Why HR teams are not equipped to deal with bereaved employees’ needs

4 min read

After the passing of a person they loved deeply, an employee goes through many things. In a number of ways, they feel like a different person in terms of their emotions, their cognitive abilities, and even their physical health.

Crucially, they are also thrust into a new world as they assume responsibility for their loved one’s estate and must learn how to navigate financial and legal tasks that are unfamiliar, complex, and time-consuming.

As a result, many employees struggle with productivity and focus at work, and may turn to their HR team for support.

Unfortunately, most HR teams—no matter how dedicated they are to employees’ well-being—are not equipped to provide what employees need in the days, weeks, and months after a loved one has died.

Guiding an employee through the aftermath of loss requires an incredibly broad range of experience: everything from offering emotional support to providing financial and legal advice, and helping with bureaucratic red tape.

Since HR teams are already focused on a wide variety of employee priorities, expecting them to be able to dive deep into the experience of loss is simply not realistic. Attempts to do so will only overwhelm the team and, unfortunately, leave bereaved employees where they started: alone with the profound, painful challenges that come when the person they love leaves this world.

What employees face when dealing with loss

These profound, painful challenges are also incredibly time-consuming.

Bereaved employees face a wide variety of responsibilities: everything from settling debts and paying taxes to resolving inheritance issues.

Probate, the court-supervised process of appraising the estate’s assets and resolving its debts before the estate is transferred to the people who are inheriting it, often takes months, even years, to complete.

And even straightforward tasks like dealing with a loved one’s personal belongings, clearing out the contents of their home, and shutting down their accounts can be time-consuming.

In terms of the time commitment, it is like a second job. In terms of money, families often face a cash crunch that can last months or, in rare cases, years.

On average, settling a loved one’s affairs took 13 months, and cost more than $12,000, Empathy’s Cost of Dying Report revealed.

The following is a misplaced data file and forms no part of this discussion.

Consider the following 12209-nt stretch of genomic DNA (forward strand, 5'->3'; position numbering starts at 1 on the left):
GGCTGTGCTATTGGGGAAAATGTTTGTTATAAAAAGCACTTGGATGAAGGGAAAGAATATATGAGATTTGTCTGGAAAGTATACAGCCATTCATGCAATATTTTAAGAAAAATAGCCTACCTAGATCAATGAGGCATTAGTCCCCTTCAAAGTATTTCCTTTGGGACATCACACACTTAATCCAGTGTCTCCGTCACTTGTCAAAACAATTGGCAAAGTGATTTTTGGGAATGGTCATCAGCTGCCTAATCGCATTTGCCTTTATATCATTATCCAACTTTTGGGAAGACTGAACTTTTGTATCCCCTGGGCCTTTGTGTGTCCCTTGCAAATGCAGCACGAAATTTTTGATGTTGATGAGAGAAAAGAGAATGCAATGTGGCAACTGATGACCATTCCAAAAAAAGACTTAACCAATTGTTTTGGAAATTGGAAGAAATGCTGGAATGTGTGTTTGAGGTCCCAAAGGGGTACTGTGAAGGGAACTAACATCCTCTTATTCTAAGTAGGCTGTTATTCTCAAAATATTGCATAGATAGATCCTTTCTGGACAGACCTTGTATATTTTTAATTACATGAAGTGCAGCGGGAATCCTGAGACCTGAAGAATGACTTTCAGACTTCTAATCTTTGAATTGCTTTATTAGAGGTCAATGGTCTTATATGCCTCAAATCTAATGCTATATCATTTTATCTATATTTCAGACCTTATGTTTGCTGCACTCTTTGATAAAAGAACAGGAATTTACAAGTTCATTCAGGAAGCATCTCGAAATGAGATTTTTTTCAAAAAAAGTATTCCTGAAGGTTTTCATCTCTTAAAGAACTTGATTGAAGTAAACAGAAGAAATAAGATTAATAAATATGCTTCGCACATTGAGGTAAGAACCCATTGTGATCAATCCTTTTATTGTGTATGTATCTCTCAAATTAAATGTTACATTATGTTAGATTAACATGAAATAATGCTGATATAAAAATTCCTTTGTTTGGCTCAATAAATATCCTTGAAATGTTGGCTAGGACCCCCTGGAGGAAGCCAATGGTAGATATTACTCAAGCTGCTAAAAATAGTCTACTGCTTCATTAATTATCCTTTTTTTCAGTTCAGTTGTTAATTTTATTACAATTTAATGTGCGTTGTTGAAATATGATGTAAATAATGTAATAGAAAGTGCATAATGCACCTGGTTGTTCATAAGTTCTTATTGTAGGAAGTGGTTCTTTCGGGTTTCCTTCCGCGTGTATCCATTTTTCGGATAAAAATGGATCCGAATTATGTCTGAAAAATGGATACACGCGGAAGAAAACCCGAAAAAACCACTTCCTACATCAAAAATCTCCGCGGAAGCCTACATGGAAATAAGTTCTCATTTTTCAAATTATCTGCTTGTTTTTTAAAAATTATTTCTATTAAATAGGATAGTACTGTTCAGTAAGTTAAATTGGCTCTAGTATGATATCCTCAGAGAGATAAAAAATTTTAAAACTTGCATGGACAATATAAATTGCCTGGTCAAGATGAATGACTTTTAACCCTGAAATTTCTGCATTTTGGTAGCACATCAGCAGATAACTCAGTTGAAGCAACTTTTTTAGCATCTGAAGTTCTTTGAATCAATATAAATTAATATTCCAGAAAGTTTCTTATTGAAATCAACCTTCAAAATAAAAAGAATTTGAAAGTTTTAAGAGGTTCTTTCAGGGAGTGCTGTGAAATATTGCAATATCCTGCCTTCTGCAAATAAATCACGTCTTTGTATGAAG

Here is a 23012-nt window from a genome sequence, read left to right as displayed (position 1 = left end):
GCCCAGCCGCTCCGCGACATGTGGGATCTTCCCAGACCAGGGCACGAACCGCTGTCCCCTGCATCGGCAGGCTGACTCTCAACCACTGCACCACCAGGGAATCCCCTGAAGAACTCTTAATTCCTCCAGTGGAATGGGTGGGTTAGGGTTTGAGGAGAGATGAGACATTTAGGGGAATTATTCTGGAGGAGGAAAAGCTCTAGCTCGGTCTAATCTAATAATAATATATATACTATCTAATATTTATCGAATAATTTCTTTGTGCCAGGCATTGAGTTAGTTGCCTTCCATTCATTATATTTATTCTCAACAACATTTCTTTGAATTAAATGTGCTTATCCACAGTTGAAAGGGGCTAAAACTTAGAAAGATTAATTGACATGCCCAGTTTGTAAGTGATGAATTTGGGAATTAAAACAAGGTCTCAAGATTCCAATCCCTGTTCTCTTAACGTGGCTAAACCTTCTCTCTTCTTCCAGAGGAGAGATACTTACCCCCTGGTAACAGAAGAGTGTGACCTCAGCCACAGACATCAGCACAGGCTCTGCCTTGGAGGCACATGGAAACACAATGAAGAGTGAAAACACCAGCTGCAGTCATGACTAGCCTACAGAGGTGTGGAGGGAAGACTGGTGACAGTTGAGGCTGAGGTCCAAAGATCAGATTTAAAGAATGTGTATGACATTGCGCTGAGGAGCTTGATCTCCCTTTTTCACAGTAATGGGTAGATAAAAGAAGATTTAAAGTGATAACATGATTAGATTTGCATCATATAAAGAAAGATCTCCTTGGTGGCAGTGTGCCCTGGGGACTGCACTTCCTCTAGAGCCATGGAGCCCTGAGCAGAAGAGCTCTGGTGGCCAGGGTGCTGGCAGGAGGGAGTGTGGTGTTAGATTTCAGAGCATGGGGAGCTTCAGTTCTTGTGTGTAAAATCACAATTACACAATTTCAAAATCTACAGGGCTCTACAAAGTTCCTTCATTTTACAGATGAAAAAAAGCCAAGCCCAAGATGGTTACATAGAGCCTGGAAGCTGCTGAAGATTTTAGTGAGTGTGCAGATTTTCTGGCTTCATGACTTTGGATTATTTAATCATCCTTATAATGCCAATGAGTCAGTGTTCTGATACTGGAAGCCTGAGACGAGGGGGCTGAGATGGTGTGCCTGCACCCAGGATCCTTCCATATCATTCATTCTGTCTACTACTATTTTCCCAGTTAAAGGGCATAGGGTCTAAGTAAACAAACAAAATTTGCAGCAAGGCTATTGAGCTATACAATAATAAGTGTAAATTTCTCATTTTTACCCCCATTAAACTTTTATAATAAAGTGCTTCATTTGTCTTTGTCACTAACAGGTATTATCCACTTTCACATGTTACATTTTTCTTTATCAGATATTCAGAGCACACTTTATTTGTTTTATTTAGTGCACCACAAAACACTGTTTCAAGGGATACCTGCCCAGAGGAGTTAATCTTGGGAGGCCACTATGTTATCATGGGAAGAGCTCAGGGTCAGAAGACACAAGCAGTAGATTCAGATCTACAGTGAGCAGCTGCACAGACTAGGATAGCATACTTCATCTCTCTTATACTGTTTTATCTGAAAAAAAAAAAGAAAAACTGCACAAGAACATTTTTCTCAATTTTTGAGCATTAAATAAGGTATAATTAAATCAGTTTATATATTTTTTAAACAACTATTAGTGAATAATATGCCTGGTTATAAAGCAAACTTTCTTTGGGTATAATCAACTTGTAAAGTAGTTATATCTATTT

Understandably, bereaved employees are under intense strain during this period. In fact, the Cost of Dying Report showed that 76% said their performance or status at work was harmed after loss. And top performers often struggle the most, since they are not used to falling behind at work—and the harder they try to keep up, the more they risk burnout.

The case for getting external bereavement support

Bereaved employees are struggling, and so are their employers. Grief-related losses in productivity cost an estimated $100 billion each year in the U.S.

The Cost of Dying Report showed that 30% of bereaved employees said they were significantly less productive at work. This affects their coworkers, too: when an employee is struggling with loss, their team is, too.

Combating this issue in a meaningful way requires a team with deep knowledge on a broad range of issues related to loss. In the past, because the challenges of loss have been too much for HR teams to manage on their own, many companies have tried using their employee assistance program (EAP) as a solution. But EAPs are not sufficient for bereavement care.

EAPs cannot answer questions about probate. EAPs cannot help an employee cut through red tape to shut down household and financial accounts. And EAPs cannot resolve bureaucratic issues with benefits, life insurance, and loss of income.

With a focus exclusively on bereavement care, an external solution can provide a level of expertise that HR teams have neither the time nor the experience to reach.

Having a single place for employees to go— a dedicated resource for bereaved employees and their families—is the answer to easing stress on employees after loss.

With a focus exclusively on bereavement care, an external solution like Empathy can provide a level of expertise that HR teams have neither the time nor the experience to reach.

For employees who are grieving a loved one, in-depth personalized support and information through a service like Empathy’s is a powerful solution to the crisis of attention, time, and energy that typically follows loss today.

Today, many employees are effectively on their own in their darkest hours, stuck in crisis of attention, time, and energy. By standing with them in their most difficult days and providing dedicated bereavement care, HR teams can truly make a difference in employees’ well-being—and in the health of their company.